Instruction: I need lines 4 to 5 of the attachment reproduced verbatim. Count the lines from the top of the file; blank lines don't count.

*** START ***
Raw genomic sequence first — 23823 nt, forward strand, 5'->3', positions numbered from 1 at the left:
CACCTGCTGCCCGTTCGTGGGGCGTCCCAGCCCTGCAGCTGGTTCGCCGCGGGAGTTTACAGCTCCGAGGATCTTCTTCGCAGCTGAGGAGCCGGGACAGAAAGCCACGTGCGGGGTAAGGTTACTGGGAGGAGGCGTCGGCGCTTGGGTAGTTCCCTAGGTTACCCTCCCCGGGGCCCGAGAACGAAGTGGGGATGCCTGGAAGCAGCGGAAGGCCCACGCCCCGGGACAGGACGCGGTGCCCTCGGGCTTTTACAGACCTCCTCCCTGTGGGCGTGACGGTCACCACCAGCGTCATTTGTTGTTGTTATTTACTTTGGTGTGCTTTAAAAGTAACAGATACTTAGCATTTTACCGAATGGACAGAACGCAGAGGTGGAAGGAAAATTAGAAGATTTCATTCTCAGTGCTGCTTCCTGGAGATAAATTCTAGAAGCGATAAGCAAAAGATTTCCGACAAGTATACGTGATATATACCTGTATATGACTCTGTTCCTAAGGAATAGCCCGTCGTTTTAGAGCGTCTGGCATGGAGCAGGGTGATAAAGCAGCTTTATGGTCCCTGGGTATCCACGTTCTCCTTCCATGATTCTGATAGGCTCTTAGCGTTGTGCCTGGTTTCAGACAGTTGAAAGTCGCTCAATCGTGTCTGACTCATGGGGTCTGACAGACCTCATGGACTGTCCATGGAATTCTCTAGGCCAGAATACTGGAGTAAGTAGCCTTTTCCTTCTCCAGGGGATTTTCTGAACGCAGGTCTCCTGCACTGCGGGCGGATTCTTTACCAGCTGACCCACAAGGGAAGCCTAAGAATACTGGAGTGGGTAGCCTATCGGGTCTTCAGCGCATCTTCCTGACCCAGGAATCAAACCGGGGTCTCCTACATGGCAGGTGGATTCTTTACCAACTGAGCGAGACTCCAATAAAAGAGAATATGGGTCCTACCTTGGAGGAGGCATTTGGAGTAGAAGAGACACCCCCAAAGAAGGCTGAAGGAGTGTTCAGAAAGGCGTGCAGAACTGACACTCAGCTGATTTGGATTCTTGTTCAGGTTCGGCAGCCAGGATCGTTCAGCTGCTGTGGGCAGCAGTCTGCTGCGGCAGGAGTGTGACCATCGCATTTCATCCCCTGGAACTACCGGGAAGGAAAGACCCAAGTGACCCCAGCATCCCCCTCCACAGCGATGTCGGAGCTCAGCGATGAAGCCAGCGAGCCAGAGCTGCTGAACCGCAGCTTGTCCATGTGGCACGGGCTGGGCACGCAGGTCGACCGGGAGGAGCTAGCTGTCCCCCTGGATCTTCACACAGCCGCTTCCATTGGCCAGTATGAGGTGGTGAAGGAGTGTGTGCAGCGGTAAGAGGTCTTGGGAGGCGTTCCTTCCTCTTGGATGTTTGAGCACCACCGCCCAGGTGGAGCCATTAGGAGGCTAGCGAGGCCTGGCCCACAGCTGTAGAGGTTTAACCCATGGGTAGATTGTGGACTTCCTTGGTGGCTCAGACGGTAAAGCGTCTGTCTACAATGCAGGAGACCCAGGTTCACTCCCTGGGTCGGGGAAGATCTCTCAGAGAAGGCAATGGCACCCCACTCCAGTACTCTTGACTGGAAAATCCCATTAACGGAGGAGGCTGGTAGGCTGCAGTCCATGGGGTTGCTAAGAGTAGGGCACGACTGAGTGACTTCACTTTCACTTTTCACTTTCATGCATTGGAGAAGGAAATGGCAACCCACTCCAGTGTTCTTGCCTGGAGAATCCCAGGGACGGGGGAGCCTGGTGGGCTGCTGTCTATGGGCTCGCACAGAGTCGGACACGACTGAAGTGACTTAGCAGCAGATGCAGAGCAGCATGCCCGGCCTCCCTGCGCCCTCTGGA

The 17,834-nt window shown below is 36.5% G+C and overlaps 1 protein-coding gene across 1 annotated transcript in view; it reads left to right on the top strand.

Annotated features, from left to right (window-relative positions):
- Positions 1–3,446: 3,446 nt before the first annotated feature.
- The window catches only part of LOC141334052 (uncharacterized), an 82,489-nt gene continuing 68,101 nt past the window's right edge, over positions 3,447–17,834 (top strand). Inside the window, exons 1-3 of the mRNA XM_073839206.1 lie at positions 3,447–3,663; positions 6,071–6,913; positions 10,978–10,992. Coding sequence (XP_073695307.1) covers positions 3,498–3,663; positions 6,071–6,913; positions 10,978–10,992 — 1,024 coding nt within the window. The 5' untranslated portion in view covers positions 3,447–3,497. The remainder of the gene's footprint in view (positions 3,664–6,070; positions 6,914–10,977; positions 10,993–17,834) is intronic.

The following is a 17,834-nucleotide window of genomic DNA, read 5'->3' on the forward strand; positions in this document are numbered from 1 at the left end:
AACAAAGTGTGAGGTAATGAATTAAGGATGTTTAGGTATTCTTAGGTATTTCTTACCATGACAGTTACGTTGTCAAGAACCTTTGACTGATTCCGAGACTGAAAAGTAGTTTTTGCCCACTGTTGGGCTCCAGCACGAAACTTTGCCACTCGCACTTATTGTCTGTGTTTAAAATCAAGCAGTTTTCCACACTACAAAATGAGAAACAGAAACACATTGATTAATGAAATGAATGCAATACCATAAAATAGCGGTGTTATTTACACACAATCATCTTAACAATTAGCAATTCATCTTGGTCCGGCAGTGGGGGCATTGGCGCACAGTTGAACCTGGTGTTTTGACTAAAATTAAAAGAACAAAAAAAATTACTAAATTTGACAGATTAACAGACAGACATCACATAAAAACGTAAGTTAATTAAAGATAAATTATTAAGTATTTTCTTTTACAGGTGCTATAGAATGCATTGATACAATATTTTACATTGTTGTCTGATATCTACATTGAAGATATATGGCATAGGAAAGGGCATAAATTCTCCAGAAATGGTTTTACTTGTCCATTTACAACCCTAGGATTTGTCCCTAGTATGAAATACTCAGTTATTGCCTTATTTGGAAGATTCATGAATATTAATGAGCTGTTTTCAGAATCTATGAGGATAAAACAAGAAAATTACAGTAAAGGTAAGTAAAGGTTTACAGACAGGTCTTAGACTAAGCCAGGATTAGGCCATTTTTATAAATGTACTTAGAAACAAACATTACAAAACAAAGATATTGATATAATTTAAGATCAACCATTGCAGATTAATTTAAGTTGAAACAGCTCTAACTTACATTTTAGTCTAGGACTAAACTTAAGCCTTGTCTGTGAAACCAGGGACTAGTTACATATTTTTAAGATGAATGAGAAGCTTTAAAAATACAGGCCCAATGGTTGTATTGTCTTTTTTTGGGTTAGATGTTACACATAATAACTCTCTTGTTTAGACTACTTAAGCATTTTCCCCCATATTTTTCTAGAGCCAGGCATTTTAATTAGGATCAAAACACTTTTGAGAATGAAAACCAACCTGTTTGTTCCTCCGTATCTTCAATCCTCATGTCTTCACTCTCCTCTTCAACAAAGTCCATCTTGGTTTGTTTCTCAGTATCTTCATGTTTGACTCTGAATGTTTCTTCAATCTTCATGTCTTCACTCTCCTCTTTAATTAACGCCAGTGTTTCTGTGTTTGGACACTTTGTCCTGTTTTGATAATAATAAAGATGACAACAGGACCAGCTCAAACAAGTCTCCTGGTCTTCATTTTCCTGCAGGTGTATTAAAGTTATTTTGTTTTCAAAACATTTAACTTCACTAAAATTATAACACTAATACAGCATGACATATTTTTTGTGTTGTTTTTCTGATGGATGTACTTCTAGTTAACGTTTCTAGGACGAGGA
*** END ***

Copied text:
Annotated features, from left to right (window-relative positions):
- Positions 1–3,446: 3,446 nt before the first annotated feature.